In political economy, the “next big idea” can take a long time to manifest in public policy and consumer preferences. I think the next big idea has been brewing for decades, at least since Herman Daly’s path-breaking work in steady state economics. We know economic growth is not sustainable; nor is degrowth. What is left?

    Sign the CASSE position and help get the “next” big idea into the mind and body politic:

  2. Brandon - 08/04/2010 Reply

    I have a question: How is the Institute for New Economic Thinking supposed to create new economic ideas when its advisory board is full of individuals that established many of the current economic ideas? Moreover, not only do they not have any women, they don’t have anyone under 60 on the board.

    Maybe it’s just me, but I think that if you want to reformulate economic theory, you should engage and support younger economists – e.g., perhaps fund thinkers/economists who find it difficult to publish new theories/ideas in top journals. Isn’t the younger generation going to do the heavy lifting anyway?

  3. Rick Casey - 08/04/2010 Reply

    I second Brian Czech’s mention of Heman Daly’s work in steady state economics, now generally referred as ecological economics, which has been slowing developing outside the economics mainstream for the past three decades. For an excellent introduction to the field, see the online text: Introduction to Ecological Economics at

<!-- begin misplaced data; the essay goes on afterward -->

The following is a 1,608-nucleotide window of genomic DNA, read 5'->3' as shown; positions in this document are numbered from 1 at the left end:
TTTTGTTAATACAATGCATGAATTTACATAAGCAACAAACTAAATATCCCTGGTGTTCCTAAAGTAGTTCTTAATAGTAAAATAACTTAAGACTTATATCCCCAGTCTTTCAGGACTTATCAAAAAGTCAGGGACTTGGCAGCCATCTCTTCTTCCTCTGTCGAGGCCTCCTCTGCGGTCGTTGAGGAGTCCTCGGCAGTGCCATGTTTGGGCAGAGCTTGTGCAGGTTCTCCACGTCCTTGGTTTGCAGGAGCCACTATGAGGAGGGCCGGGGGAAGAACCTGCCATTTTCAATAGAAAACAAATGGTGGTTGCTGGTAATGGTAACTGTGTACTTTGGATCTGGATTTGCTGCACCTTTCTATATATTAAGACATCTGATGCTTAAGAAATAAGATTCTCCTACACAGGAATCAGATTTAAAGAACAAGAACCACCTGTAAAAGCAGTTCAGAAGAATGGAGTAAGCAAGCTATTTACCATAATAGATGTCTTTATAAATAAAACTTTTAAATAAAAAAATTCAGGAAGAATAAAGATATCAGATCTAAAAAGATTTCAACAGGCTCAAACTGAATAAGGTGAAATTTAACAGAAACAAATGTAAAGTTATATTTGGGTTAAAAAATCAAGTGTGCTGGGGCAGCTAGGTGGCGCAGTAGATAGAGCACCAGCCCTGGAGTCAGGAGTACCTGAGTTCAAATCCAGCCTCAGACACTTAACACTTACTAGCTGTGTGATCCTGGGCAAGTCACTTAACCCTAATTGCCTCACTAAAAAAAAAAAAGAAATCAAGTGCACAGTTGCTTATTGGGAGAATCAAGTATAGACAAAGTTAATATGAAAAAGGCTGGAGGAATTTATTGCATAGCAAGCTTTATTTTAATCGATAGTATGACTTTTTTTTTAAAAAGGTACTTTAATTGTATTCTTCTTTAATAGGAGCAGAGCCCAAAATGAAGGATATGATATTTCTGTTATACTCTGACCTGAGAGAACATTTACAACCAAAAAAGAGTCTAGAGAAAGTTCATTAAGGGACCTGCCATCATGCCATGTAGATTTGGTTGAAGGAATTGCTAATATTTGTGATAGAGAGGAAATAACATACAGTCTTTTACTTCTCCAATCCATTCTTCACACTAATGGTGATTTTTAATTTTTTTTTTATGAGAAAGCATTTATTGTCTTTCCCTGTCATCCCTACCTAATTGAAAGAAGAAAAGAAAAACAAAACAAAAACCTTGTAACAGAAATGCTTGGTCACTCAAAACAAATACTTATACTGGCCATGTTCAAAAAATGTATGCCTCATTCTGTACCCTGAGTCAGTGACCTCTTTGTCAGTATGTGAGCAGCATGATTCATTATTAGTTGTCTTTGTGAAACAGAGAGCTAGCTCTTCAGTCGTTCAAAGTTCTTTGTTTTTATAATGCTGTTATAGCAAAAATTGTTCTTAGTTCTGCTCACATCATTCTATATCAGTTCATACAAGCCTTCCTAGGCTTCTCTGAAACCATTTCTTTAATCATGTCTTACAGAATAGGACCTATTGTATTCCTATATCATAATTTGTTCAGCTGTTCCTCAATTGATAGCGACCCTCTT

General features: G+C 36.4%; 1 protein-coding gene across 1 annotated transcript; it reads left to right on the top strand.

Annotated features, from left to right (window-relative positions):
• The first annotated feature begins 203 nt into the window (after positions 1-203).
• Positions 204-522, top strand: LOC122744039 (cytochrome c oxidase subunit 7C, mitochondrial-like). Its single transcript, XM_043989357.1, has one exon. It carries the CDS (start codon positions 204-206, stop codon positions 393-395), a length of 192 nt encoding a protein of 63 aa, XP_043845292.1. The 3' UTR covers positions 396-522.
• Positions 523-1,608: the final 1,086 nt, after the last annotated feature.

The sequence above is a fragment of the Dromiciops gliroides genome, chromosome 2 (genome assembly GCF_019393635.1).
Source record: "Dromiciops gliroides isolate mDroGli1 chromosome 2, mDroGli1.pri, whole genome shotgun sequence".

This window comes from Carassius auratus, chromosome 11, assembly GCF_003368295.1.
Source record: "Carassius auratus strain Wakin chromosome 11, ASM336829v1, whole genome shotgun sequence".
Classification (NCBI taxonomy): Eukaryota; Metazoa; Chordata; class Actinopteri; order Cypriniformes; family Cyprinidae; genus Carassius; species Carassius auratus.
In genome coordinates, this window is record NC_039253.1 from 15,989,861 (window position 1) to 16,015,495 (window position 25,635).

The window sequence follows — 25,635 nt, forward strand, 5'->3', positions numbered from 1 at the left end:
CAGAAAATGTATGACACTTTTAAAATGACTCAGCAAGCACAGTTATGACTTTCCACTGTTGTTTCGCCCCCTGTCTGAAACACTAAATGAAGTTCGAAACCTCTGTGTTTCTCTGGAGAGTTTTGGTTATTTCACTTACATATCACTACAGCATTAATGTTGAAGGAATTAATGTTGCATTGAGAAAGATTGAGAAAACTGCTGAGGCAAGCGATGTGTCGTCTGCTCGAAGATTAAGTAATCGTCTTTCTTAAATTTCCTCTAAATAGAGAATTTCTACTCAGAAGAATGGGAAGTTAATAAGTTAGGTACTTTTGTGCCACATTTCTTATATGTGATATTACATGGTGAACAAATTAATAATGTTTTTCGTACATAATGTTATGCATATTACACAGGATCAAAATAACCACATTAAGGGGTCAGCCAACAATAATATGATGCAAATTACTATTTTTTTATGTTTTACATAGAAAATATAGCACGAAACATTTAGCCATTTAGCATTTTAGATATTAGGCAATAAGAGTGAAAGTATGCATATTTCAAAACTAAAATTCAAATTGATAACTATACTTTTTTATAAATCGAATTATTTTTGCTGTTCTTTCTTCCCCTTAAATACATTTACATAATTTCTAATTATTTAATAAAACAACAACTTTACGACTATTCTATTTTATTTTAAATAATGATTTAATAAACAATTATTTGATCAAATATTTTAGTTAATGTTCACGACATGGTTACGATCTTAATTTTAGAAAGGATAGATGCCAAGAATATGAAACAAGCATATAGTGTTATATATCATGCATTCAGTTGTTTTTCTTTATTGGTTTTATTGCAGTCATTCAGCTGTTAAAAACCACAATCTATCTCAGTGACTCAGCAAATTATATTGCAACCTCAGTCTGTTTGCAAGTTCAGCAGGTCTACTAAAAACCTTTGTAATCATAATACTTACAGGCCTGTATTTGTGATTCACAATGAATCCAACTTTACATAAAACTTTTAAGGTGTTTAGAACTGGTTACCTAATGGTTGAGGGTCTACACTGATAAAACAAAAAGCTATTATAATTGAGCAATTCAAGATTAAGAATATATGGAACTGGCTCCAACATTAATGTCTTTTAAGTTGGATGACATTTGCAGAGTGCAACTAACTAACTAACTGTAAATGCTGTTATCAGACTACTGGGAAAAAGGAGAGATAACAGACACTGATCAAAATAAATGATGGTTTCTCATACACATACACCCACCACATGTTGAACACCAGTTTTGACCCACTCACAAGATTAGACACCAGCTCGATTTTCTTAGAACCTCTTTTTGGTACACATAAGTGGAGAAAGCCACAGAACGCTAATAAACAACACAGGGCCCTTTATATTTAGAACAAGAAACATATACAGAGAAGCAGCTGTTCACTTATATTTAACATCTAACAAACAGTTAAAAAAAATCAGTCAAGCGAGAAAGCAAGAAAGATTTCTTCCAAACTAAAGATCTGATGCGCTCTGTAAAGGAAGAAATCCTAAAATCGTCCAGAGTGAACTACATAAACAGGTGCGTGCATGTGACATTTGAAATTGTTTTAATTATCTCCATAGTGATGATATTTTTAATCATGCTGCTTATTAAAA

The prime website for more information on steady state economics is Center for the Advancement of the Steady State Economy,

    However, there are other weighty authors who have much to contribute to the new direction which economics needs to take, and I highly recommend the works by David Korten. In his detailed and well-researched works, stretching back to 1996, Korten meticulously details how the history of today’s multi-national corporation descends directly from the age of the colonial Empires, who more or less legalized piracy, and every form of physical violence and economic exploitation, against their colonies and their enemies. We are still much living with these consequences; a corporate sociopath like Enron was a prime example. (Korten’s work is available at

    Next, consider the works by Eileen Risler, who also inspired Korten. She similarly shows with scholarly authority how the systematic cultural repression of the feminine, both within the male stereotype and against the female sex, has led to economic structures that have institutionalized violence against the female and the weak by its devotion to “competition” and maximizing growth at all costs. Dr Risler’s most recent book, The Real Wealth of Nations, is available at